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dead. this is aleppo under siege in an underground hospital. the war in syria gets more pitiless by the day. the bombing is relentless. blasts from a bomb caused concrete to fall on the hospital's intensive care unit and knocked out as oxygen generator. on sunday, cluster bombs blasted free aleppo. the hospital had 180 patients, 10 of whom died. on monday, 27 patients died, seven children. we can't check those numbers, but these images are not make-believe. this is brain surgery carried out on the floor because all the other beds in intensive care have been taken.
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>> a cluster bomb fires all ball bearings in all directions. one ended up here in this little boy's spine. a second came to the back of his voice's head to end up behind his nose. so, what are we looking at? andorks at the bbc arabic watch the footage we had been sent. patientt like being a inside this hospital? >> you have really extreme chances to survive. because of the number of casualties and injuries so huge they cannot cope with it. they live -- on the floor.
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and they take the people who have the better chance to make it. that's the only way they can cope with it. don't forget. they are under constant apartment. -- custom bombardment. john: some of the images cannot be shown. the next picture is of, i think a child and there's, it's a mess of blood and concrete. the head may be decapitated. it is one of the worst things i've ever seen. but there is a problem with that. we're not showing you the full horror of this war. the news from the hospital is not all bleak. two weeks ago -- an operation using a skype surgeon in london directing his colleagues in aleppo held a build a new jaw fo r this man.
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john: the life of this patient and the children with ball bearings and their bodies are in the hands of the doctors of aleppo. john sweeney reporting. those images are very difficult to watch, but it is important that we see them and it is important that our policymakers see them. as he mentioned earlier, the-- attempts by the u.s. and russia to negotiate a way forward seem to be twiddling. i spoke with the former u.s. state department spokesman p.j. crowley. as you look at secretary kerry saying the bombing in aleppo is inexcusable, beyond the pale, what are the options left to the u.s.? >> when you see those dramatic images, that is one of the reasons you do not want to let go of diplomacy. not only are the returns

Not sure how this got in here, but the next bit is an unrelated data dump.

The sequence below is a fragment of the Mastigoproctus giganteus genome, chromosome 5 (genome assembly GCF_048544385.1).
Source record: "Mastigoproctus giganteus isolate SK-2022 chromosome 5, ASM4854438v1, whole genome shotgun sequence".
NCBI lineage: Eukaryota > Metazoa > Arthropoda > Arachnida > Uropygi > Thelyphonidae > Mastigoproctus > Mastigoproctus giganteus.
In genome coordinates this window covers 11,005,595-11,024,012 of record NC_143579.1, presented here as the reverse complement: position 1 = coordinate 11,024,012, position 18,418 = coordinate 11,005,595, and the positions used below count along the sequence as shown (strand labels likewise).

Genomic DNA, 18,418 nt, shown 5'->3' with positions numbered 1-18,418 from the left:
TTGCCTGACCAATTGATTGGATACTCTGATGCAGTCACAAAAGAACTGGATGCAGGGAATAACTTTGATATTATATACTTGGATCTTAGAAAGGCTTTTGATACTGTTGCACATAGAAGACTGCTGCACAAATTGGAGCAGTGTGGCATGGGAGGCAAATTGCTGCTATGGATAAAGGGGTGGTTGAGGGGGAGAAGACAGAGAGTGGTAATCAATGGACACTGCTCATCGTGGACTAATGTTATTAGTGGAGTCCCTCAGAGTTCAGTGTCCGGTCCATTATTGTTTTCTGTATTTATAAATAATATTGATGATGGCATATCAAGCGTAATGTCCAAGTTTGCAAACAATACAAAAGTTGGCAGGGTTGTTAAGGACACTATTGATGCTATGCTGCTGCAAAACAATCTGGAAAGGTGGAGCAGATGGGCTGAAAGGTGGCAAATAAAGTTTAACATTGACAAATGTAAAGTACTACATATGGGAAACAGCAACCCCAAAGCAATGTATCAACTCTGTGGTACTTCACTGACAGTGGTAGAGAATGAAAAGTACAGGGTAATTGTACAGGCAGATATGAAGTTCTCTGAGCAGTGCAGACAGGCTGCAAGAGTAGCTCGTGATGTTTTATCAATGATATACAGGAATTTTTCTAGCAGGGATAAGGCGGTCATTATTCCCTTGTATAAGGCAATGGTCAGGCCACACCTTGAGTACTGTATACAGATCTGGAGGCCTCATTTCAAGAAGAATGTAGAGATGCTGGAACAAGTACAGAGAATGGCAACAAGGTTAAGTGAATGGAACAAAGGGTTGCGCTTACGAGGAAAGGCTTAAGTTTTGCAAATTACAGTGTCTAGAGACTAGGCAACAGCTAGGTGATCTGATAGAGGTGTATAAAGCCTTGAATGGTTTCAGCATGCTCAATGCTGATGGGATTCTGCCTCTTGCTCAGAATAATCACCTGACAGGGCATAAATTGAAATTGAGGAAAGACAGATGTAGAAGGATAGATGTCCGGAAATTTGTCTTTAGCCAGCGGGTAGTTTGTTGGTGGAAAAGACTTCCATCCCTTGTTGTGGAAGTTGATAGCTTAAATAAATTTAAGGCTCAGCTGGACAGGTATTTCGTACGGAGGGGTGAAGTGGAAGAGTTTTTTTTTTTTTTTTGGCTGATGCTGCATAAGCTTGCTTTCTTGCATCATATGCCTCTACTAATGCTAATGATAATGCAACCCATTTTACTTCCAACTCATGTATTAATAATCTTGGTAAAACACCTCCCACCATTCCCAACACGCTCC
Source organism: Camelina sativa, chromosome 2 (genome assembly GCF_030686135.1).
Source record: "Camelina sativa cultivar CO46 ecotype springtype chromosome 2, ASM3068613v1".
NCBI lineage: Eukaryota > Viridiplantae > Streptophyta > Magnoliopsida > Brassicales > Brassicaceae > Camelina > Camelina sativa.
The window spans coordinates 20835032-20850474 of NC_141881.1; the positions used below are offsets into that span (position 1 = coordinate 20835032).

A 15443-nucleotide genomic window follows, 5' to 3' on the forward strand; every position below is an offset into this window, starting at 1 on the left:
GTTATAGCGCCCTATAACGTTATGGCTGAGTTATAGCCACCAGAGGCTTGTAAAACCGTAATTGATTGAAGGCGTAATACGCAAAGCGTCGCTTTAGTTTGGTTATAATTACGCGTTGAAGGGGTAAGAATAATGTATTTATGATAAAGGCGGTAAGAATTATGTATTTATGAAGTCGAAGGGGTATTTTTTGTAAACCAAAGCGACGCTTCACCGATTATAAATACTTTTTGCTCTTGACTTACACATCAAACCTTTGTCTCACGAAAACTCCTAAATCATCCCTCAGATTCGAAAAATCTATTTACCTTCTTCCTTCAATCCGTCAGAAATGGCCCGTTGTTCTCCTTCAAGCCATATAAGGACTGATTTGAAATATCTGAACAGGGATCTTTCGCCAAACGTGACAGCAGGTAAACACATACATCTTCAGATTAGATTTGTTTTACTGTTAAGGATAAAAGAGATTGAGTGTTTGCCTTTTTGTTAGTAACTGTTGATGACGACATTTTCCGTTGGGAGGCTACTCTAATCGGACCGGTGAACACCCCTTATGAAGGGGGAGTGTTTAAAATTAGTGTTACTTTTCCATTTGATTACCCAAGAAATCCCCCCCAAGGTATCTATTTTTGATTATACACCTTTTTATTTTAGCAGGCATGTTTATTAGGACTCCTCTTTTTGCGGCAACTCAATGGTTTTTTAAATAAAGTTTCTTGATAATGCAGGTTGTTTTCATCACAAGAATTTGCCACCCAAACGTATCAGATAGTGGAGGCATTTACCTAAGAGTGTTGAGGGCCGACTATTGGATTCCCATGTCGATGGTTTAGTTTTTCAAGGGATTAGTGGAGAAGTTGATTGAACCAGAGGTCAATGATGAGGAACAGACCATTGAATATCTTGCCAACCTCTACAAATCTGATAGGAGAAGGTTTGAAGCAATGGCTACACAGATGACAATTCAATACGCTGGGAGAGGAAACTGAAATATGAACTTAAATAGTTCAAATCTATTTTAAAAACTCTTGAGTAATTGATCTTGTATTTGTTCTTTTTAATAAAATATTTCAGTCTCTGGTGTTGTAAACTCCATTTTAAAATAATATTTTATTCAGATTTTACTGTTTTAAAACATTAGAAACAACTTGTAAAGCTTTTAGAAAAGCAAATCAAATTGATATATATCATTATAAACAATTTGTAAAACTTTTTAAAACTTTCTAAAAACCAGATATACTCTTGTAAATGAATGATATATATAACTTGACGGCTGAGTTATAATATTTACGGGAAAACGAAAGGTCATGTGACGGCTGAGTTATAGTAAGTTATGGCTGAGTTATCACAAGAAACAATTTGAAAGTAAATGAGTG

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diminishing, the returns are nonnegative. dlearly, russia and the assa regime have taken advantage of diplomacy because they believe there are significant gains to be made. around aleppo. as long as you have that dynamic in a civil war, and at the heart, while the united states has been trying to manage the problem, we cannot solve the problem until russia and iran are willing to let go. kathy: do you think your former colleagues in the colle -- in the state department were duped by moscow? >> obviously, there was a fig leaf of diplomacy and russia dad syria have taken advantage of that. but i think at the heart, the inability to decide, the lack of leverage and the inability to raise the costs for assad or russia, it means you have a
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very difficult and weak hand to play. akthy: the real problem in terms of negotiations is that washington went to the table with no plan b. and moscow knew that. they knew that president obama was not going to agree to use american military force if the russians and the syrians did not keep this cease-fire. e protagonist thi believe that they have gains on the battlefield, it is really hard to achieve a negotiated solution. as the obama administration steps back, you have to reevaluate how can you impose new costs on syria and russia. obviously, one card to play is simply to declare what is happening a crime against humanity and bring assad before the international criminal court. kathy: that is not going to stop the bombing in aleppo. >> that is not an immediate solution. you are exactly right. but as long as the administration is unprepared to up the ante, this is what we
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have. i think ultimately, you are evaluating options for the next administration. one of the options will be to intensify the level of support to the opposition to see if you cannot change the dynamic on the battlefield. kathy: will you look back on this period and say this was a serious failing of the obama administration? >> well, its effort at managing the crisis and solving the crisis has fallen short. i think you have to put the responsibility for that first and foremost with assad and ba cked by russia and iran. the secret going forward is to try to change what consolation, at what point are those two countries willing to let go of assad while retaining the structure of the regime? until that day arrives, it will be hard to solve. at theit does seem moment that washington is out of options. meanwhile, those people in aleppo continue to suffer.